News Release

October 22, 2015

Contact: Office of Legislative and Public Affairs

(202) 502-4500 |



Senate Judiciary Committee votes in favor of the Sentencing Reform and Corrections Act of 2015 (S. 2123)

WASHINGTON, D.C. ― Yesterday the United States Sentencing Commission (“Commission”) submitted a statement to the Senate Judiciary Committee’s analyzing several key provisions of the Sentencing Reform and Corrections Act (S. 2123), a bipartisan legislative measure aimed, in part, at lessening the severity of certain mandatory minimum penalties that was approved by the Committee today.

“I am pleased that the Senate Judiciary Committee voted to adopt legislation that follows to a significant degree some of the Commission’s longstanding recommendations. The Commission has taken modest steps to reduce the impact of drug mandatory minimum penalties, but only Congress can fix the problem.” says Judge Saris.

According to the Commission’s analysis, key provisions of S. 2123 would:

  • Provide retroactive application of the Fair Sentencing Act (FSA), which could allow 5,826 offenders currently in prison to receive an approximate 20 percent reduction in sentence.
  • Permit certain offenders who are currently subject to the 10-year mandatory minimum penalty to be subject to the 5-year mandatory minimum instead, which would reduce the sentence of 550 offenders annually by approximately 19.3 percent.
  • Broaden the safety valve to provide greater relief to more low-level, non-violent offenders, which would reduce the sentence of 3,314 offenders annually by nearly 20 percent and save 1,593 federal prison beds within 5 years of enactment.
  • Reduce mandatory minimum penalties for recidivist drug offenders with prior drug felony convictions from 20 years to 15 years, and reducing the mandatory life imprisonment penalty 2 for certain offenders to 25 years while both narrowing and expanding the types of prior offenses that could trigger a mandatory minimum.
  • Reduce the mandatory minimum sentencing enhancement for using a firearm in the commission of a violent crime or drug offense from 25 years to 15 years, and narrow the circumstances in which multiple sentencing enhancements apply, which would reduce the sentence of 62 offenders annually by 30.4 percent.
  • Reduces the mandatory minimum penalty under the Armed Career Criminal Act from 15 to 10 years, which would reduce the sentence of 277 offenders each year by approximately 21.6 percent. The bill would apply this provision retroactively, which, if granted, could result in a sentence reduction for 2,317 offender currently in federal prison.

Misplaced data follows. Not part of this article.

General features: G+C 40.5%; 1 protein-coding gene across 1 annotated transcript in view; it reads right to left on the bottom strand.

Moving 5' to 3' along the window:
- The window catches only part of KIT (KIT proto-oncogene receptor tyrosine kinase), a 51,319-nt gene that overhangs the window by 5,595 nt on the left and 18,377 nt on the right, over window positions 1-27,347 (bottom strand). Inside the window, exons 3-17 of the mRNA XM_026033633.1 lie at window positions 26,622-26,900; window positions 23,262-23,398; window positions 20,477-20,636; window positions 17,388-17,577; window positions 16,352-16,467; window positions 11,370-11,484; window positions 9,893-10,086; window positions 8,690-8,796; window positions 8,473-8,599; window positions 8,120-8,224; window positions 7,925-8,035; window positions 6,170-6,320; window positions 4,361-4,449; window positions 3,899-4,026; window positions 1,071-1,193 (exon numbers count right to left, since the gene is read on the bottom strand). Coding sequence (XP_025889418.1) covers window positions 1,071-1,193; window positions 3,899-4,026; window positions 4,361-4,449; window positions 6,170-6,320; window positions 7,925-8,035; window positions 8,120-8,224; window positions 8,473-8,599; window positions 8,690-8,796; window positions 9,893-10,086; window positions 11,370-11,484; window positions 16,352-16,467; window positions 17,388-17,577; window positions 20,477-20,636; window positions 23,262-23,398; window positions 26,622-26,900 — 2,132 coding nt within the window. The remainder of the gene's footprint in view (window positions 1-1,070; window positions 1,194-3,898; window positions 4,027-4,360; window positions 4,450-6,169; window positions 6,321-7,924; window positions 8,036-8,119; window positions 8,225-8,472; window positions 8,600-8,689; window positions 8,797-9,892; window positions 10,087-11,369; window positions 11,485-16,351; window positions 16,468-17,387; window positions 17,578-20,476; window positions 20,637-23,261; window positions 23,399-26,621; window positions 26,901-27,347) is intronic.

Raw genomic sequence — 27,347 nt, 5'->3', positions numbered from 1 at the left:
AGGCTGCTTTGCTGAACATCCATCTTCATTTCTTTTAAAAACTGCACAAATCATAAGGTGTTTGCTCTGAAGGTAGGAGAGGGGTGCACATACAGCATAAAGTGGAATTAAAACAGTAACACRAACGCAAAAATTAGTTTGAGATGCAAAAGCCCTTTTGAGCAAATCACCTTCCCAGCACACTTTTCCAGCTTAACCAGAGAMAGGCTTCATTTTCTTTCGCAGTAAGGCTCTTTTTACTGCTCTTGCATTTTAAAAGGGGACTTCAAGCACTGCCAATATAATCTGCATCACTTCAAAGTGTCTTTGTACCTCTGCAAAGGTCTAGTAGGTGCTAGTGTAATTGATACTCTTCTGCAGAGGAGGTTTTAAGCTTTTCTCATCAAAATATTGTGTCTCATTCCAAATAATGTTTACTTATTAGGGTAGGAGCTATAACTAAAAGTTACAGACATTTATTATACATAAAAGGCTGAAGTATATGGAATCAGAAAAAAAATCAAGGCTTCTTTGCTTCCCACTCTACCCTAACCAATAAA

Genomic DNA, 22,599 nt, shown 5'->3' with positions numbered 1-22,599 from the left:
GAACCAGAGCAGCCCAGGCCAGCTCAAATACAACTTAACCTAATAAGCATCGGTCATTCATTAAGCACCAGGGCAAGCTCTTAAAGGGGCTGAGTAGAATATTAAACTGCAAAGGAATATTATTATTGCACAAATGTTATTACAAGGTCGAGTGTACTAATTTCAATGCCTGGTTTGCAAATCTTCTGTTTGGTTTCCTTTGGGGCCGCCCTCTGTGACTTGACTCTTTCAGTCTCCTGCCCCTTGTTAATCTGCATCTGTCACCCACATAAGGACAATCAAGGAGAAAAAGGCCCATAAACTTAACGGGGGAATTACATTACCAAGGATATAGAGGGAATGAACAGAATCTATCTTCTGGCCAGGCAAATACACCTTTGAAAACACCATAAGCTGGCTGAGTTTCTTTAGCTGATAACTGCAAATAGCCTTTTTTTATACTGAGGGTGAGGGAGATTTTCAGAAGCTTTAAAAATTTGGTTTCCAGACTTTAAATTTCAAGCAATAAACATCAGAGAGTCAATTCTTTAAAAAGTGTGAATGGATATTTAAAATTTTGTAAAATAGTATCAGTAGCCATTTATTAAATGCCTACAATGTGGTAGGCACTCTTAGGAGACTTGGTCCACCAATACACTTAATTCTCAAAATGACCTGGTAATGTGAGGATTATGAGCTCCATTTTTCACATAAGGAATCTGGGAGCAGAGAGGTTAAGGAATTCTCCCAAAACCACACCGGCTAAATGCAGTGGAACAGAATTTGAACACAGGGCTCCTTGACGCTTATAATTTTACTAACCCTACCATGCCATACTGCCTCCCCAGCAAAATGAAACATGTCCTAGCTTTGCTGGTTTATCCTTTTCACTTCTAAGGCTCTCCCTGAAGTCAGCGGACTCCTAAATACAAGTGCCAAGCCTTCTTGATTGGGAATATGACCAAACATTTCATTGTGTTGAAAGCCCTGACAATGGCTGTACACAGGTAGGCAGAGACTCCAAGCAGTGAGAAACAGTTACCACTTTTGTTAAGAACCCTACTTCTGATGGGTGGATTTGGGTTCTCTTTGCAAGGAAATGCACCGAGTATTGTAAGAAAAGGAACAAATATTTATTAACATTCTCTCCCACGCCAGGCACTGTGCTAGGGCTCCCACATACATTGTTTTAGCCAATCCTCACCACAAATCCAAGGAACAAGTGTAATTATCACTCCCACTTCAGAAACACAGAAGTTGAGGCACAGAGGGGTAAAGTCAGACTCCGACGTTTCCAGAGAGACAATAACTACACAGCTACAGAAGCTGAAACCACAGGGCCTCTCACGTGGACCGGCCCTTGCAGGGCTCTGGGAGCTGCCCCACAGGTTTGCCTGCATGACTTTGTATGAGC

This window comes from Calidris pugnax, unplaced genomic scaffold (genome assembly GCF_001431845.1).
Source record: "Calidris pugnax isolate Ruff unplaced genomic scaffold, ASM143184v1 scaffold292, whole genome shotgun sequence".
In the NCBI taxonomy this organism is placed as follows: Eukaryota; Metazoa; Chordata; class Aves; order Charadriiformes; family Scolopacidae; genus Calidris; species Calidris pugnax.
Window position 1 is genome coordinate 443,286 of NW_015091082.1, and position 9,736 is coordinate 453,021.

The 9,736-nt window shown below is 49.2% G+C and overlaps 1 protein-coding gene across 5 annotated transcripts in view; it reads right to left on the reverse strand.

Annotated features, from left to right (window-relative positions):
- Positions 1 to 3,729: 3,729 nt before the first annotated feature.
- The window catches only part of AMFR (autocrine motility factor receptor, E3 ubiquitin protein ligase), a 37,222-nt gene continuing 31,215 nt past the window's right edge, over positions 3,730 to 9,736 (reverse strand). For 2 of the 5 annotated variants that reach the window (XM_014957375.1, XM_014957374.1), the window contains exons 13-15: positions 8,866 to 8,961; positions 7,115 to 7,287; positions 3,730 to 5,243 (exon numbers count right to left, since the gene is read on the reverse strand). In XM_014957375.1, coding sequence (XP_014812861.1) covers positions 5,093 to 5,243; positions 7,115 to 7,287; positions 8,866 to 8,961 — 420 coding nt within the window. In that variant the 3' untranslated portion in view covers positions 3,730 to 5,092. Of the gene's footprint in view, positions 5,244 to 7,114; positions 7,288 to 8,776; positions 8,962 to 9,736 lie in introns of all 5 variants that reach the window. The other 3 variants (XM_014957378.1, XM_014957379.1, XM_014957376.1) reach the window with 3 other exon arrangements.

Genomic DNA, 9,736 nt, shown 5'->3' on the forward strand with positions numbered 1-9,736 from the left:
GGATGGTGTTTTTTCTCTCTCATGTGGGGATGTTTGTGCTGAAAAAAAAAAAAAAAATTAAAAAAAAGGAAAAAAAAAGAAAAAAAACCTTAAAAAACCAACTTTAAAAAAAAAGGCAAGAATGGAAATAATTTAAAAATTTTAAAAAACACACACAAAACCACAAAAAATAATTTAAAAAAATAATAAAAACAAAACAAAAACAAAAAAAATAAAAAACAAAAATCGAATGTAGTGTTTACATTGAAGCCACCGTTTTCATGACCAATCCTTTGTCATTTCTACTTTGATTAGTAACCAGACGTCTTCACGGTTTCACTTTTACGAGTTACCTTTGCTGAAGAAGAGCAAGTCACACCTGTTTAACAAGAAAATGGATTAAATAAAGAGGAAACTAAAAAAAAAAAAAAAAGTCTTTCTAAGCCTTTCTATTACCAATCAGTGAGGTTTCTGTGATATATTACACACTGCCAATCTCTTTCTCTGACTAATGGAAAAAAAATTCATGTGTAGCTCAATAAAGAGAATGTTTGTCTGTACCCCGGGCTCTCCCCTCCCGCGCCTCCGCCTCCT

The Commission has extensively researched the issue of mandatory minimum penalties and, in its 2011 report to Congress, found they were often too severe, swept too broadly, and were applied inconsistently. The Commission has recommended that Congress reduce the mandatory minimum penalties for drug offenses and expand the statutory provision often referred to as “safety valve” to provide relief from the harsh mandatory minimum penalties to more low-level, non-violent drug offenders. The Commission also has recommended that Congress reduce and limit the scope of certain recidivist sentencing enhancements that lead too quickly to life sentences, and has called upon Congress to retroactively apply the FSA, which reduced the unfair disparity between crack and powder cocaine penalties.

In 2014 the Commission unanimously voted to reduce the guidelines in the Drug Quantity Table across drug types, which was estimated to reduce the sentences of approximately 70 percent of federal drug traffickers by 17 percent, saving 6,500 prison beds over five years. The Commission also unanimously voted to apply the lower drug guidelines retroactively, beginning on November 1, 2015. That action could result in approximately 40,000 offenders receiving a reduction in sentence of about 19 percent and a much more significant and immediate savings in prison beds.

The Commission’s full statement to the Senate Judiciary Committee is available on its website,

# # #

The United States Sentencing Commission, an independent agency in the judicial branch of the federal government, was organized in 1985 to develop a national sentencing policy for the federal courts. The resulting sentencing guidelines provide structure for the courts’ sentencing discretion to help ensure that similar offenders who commit similar offenses receive similar sentences.